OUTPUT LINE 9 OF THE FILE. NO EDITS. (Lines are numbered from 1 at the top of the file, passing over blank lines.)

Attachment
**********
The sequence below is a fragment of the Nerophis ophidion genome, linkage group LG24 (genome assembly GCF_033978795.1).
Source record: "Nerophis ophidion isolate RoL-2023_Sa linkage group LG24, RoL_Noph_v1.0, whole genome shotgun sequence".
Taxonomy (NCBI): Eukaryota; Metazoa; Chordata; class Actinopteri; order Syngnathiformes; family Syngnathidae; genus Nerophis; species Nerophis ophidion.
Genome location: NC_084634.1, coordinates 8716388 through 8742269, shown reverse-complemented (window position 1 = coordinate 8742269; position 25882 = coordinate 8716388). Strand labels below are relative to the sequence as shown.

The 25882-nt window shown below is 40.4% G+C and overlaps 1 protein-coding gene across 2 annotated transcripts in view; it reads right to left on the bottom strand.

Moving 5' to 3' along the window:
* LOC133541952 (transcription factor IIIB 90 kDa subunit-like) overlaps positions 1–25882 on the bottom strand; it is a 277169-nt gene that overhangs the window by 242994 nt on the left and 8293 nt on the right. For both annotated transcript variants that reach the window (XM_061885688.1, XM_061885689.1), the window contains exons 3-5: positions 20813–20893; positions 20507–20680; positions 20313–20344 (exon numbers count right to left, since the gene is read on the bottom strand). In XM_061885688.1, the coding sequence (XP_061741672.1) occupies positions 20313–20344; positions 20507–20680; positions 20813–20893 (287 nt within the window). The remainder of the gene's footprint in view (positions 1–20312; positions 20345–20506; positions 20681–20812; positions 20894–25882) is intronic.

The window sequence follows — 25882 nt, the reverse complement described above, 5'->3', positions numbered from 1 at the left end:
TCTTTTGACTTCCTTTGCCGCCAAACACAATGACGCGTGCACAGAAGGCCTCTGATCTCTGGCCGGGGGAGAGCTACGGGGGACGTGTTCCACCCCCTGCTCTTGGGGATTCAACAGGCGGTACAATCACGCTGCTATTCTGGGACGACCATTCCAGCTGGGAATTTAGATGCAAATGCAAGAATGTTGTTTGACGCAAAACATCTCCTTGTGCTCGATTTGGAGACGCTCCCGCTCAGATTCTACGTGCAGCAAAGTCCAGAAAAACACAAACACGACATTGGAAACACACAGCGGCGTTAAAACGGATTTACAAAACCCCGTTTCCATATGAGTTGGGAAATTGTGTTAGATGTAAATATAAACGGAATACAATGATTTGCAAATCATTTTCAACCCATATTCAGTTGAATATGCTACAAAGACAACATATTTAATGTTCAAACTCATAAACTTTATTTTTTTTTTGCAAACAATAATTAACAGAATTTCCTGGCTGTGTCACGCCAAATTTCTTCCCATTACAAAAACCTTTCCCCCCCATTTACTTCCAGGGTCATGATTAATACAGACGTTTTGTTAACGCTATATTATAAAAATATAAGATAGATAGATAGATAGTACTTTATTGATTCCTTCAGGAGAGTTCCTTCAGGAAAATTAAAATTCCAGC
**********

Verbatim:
TCTTTTGACTTCCTTTGCCGCCAAACACAATGACGCGTGCACAGAAGGCCTCTGATCTCTGGCCGGGGGAGAGCTACGGGGGACGTGTTCCACCCCCTGCTCTTGGGGATTCAACAGGCGGTACAATCACGCTGCTATTCTGGGACGACCATTCCAGCTGGGAATTTAGATGCAAATGCAAGAATGTTGTTTGACGCAAAACATCTCCTTGTGCTCGATTTGGAGACGCTCCCGCTCAGATTCTACGTGCAGCAAAGTCCAGAAAAACACAAACACGACATTGGAAACACACAGCGGCGTTAAAACGGATTTACAAAACCCCGTTTCCATATGAGTTGGGAAATTGTGTTAGATGTAAATATAAACGGAATACAATGATTTGCAAATCATTTTCAACCCATATTCAGTTGAATATGCTACAAAGACAACATATTTAATGTTCAAACTCATAAACTTTATTTTTTTTTTGCAAACAATAATTAACAGAATTTCCTGGCTGTGTCACGCCAAATTTCTTCCCATTACAAAAACCTTTCCCCCCCATTTACTTCCAGGGTCATGATTAATACAGACGTTTTGTTAACGCTATATTATAAAAATATAAGATAGATAGATAGATAGTACTTTATTGATTCCTTCAGGAGAGTTCCTTCAGGAAAATTAAAATTCCAGC